Wednesday, June 18, 2014

Review of All Those Vanished Engines by Paul Park

Literature can be one of the fine arts.  (Given the current state of publishing, the operative ‘can be’ is preferred to ‘is’).  Yet it is far from first on the list when one mentions gallery exhibits.  The novel an art whose value is intrinsic to the meaning of words on a page rather than something nominally visual, the Massachusetts Museum of Contemporary Art nevertheless commissioned Paul Park to write a novel based on the theme of an industrial exhibit by Stephen Vitiello called All Those Vanished Engines (details here).  Park one of the more literary-minded speculative fiction authors working today (this means you won’t find him on the Hugo ballot), the resulting novel is what one would expect with such an impetus: experi-meta-ness.  Featuring alternate history, near-future, and present day storylines, and occasionally Paul Park himself, the three interlinked novellas that form the work All Those Vanished Engines (2014, Macmillan-Tor/Forge) are an artistic vision about the meaning of writing, fiction, art, history, and the self in an interconnected form that extends well beyond orthodox storytelling.

All Those Vanished Engines, the Vitiello project, is an old factory that has been cleaned up, doctored with a sound system emitting industrial noises, and opened to the public as an audio-visual experience.   The pipes, valves, hoppers, scaffolding—all of which remain concatenated in production line fashion, provides the metaphorical structure of the novel.  As such, All Those Vanished Engines the novel, only begins in linearly coherent form.  Soon thereafter it fragments as images from the other timelines and locations begin to pop in and out.  This offers a strong sense of the randomly surreal when, for example, an alien appears in the middle of a paragraph which began as a scene from post-Civil War America.  The intrusions continuing, the second novella twists the reality of the narrative further by opening as the first-person narrative of what is ostensibly Paul Park the writer.  Visiting an old age home, he hears the stories told by a former factory worker.  (This account has been made publicly available here as both an excerpt from the novel and background info to the art exhibit.)  The setup of the factory explained, and historical motif introduced, thereafter Park switches to personal matters, including the novel he is working on, as well as bits about relationships, memories, and ideas.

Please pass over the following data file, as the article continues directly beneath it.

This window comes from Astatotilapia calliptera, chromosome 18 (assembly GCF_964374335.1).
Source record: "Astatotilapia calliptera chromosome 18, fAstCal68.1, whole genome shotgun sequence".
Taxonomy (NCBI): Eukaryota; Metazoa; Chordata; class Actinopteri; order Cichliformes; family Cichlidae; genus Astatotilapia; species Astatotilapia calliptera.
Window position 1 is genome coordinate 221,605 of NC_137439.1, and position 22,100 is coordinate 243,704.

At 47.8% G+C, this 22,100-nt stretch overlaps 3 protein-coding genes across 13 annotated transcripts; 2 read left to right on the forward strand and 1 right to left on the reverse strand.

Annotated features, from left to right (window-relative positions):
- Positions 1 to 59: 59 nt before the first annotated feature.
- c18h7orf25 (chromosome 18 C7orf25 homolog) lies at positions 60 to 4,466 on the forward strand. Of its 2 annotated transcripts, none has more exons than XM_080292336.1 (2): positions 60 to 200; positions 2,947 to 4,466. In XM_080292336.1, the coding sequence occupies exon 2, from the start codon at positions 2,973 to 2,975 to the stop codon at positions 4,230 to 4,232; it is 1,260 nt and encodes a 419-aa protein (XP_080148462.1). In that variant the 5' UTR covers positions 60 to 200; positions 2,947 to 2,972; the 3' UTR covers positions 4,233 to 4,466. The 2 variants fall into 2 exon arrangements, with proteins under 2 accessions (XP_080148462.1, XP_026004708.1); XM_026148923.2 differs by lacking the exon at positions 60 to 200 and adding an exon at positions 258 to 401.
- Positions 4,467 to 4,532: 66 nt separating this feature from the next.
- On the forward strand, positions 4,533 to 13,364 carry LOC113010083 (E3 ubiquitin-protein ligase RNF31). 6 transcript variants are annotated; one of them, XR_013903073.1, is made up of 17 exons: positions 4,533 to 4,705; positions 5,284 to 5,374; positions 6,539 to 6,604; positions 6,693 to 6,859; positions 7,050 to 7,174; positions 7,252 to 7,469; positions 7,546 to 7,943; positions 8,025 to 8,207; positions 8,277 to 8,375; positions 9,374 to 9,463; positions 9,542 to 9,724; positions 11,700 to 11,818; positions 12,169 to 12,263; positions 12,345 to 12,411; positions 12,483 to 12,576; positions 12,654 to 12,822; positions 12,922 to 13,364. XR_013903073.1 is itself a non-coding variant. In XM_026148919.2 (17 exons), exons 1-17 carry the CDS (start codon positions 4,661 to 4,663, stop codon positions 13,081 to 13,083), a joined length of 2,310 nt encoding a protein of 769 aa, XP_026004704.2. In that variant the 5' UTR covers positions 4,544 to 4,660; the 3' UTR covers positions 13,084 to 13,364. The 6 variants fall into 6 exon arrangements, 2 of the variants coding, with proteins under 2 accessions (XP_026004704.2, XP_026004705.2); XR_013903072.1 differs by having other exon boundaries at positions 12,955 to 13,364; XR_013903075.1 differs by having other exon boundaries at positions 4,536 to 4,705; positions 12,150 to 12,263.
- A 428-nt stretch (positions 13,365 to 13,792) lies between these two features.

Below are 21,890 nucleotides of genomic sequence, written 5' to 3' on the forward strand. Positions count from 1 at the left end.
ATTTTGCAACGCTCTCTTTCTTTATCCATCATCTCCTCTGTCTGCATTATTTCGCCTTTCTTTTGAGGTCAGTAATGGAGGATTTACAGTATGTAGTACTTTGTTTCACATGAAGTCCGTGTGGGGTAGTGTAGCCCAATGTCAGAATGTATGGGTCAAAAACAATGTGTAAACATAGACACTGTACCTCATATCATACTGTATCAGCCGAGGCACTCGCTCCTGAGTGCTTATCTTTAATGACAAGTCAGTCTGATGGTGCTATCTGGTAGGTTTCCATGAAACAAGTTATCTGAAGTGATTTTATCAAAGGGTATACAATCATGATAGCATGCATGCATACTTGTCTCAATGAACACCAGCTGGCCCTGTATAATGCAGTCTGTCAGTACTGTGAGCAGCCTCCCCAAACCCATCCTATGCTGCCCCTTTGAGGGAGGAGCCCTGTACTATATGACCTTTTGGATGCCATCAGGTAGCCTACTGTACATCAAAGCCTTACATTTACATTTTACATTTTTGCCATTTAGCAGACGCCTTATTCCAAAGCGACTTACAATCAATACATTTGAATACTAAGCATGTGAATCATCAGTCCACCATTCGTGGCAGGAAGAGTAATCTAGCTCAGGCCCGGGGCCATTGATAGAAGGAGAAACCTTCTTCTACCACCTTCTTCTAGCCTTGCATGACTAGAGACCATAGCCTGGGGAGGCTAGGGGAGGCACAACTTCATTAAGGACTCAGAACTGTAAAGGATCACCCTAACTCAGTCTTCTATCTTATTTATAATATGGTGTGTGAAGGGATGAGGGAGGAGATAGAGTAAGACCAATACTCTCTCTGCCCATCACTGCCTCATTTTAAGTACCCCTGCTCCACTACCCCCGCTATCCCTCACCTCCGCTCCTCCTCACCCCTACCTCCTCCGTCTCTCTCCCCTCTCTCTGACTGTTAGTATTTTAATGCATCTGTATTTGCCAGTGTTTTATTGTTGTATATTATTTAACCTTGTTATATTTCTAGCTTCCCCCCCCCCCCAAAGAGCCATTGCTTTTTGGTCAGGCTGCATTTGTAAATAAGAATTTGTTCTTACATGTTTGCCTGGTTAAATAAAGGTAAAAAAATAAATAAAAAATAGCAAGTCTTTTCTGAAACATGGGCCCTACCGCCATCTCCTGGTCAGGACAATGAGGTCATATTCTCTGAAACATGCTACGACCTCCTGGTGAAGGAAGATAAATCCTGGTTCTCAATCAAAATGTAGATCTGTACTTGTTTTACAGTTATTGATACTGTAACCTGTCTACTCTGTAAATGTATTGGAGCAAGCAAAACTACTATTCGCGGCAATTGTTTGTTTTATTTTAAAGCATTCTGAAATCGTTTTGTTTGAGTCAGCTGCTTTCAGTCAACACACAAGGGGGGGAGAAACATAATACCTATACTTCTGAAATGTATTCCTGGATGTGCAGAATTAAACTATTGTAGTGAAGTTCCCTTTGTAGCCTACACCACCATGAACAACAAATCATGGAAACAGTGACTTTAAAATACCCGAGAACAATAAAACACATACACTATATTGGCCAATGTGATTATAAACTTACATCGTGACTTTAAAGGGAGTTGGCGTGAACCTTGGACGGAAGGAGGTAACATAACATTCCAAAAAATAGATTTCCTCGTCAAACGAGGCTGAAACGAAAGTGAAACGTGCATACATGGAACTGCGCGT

The third novella further spinning the real, the fictional, and the three times/storylines into a thicker melange, All Those Vanished Engines should face readers at the door with a choice: a pencil to take notes such that the inter-stories connect with more coherency, or a pillow to sit back and simply enjoy the ebb and flow of ideas, thoughts, and visuals.  Fully a work of abstract art, Park eschewss standard storytelling in favor of experimentation with form and representation of ideas.  Placing few barriers and limitations upon the work, the larger concepts of writing, history, and the self are what seem to be at play.

It is thus easy to get lost tracking the network of literary ‘pipes’ and ‘valves’ in All Those Vanished Engines—to think Park over-complicated the book.  Certainly there are readers who will enjoy teasing out the storylines, pondering over the inclusion of certain scenes, reflecting with Park on life that occurs in the middle of the creative process, etc.  But there are others which will find the sheer instability, the ice-like slipperiness of the narrative, to be pretentious, and therefore unpalatable.  There’s no doubt some forms of art appeal more to some than others.

In the end, All Those Vanished Engines is a book that Park always seemed he could, or wanted to write, but without commercial incentive, didn’t.  Commissioned by a gallery and limited only by the factory art project, his creative self was set free.  Like the Jimi Hendrix concert poster here, the resulting story and its inherent ideas are like cables wired into a motherboard only Park has the schematic of.  As such, the novel will not win any genre awards, will probably leave casual readers reeling, and will not be a market success.  But, for that slice of speculative fiction readers who seek to engage with books on multiple levels—connecting fragmented storylines, pondering meanings, digginf at recurring symbols, and ruminating upon the creative process—Park’s literature—as art—may be for them.

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